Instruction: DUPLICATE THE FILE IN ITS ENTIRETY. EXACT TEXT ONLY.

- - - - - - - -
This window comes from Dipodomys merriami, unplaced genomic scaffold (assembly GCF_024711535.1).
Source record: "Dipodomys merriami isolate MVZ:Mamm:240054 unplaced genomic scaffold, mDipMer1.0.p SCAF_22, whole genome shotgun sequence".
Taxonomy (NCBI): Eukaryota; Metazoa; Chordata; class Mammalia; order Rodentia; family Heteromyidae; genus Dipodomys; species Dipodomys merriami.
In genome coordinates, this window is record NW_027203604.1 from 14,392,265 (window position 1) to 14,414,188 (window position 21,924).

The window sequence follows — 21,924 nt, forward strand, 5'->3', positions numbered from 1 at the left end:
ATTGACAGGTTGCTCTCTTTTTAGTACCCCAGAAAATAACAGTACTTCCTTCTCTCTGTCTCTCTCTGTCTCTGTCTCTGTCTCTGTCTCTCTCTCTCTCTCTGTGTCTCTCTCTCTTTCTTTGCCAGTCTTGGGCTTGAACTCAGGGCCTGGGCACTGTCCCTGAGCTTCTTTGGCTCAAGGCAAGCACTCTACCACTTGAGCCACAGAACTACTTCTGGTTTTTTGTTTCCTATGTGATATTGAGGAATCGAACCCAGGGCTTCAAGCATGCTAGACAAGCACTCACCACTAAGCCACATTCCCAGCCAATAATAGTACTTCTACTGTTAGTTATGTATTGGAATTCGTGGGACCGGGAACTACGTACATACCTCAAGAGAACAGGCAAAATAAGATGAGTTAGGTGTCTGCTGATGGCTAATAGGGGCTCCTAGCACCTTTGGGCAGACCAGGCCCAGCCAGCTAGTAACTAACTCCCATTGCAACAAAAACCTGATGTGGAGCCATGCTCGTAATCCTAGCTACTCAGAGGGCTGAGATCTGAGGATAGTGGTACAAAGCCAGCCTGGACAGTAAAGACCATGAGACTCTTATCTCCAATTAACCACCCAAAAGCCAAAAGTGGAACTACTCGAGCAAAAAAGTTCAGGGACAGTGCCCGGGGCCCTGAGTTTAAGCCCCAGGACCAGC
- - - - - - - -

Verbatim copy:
This window comes from Dipodomys merriami, unplaced genomic scaffold (assembly GCF_024711535.1).
Source record: "Dipodomys merriami isolate MVZ:Mamm:240054 unplaced genomic scaffold, mDipMer1.0.p SCAF_22, whole genome shotgun sequence".
Taxonomy (NCBI): Eukaryota; Metazoa; Chordata; class Mammalia; order Rodentia; family Heteromyidae; genus Dipodomys; species Dipodomys merriami.
In genome coordinates, this window is record NW_027203604.1 from 14,392,265 (window position 1) to 14,414,188 (window position 21,924).

The window sequence follows — 21,924 nt, forward strand, 5'->3', positions numbered from 1 at the left end:
ATTGACAGGTTGCTCTCTTTTTAGTACCCCAGAAAATAACAGTACTTCCTTCTCTCTGTCTCTCTCTGTCTCTGTCTCTGTCTCTGTCTCTCTCTCTCTCTCTGTGTCTCTCTCTCTTTCTTTGCCAGTCTTGGGCTTGAACTCAGGGCCTGGGCACTGTCCCTGAGCTTCTTTGGCTCAAGGCAAGCACTCTACCACTTGAGCCACAGAACTACTTCTGGTTTTTTGTTTCCTATGTGATATTGAGGAATCGAACCCAGGGCTTCAAGCATGCTAGACAAGCACTCACCACTAAGCCACATTCCCAGCCAATAATAGTACTTCTACTGTTAGTTATGTATTGGAATTCGTGGGACCGGGAACTACGTACATACCTCAAGAGAACAGGCAAAATAAGATGAGTTAGGTGTCTGCTGATGGCTAATAGGGGCTCCTAGCACCTTTGGGCAGACCAGGCCCAGCCAGCTAGTAACTAACTCCCATTGCAACAAAAACCTGATGTGGAGCCATGCTCGTAATCCTAGCTACTCAGAGGGCTGAGATCTGAGGATAGTGGTACAAAGCCAGCCTGGACAGTAAAGACCATGAGACTCTTATCTCCAATTAACCACCCAAAAGCCAAAAGTGGAACTACTCGAGCAAAAAAGTTCAGGGACAGTGCCCGGGGCCCTGAGTTTAAGCCCCAGGACCAGC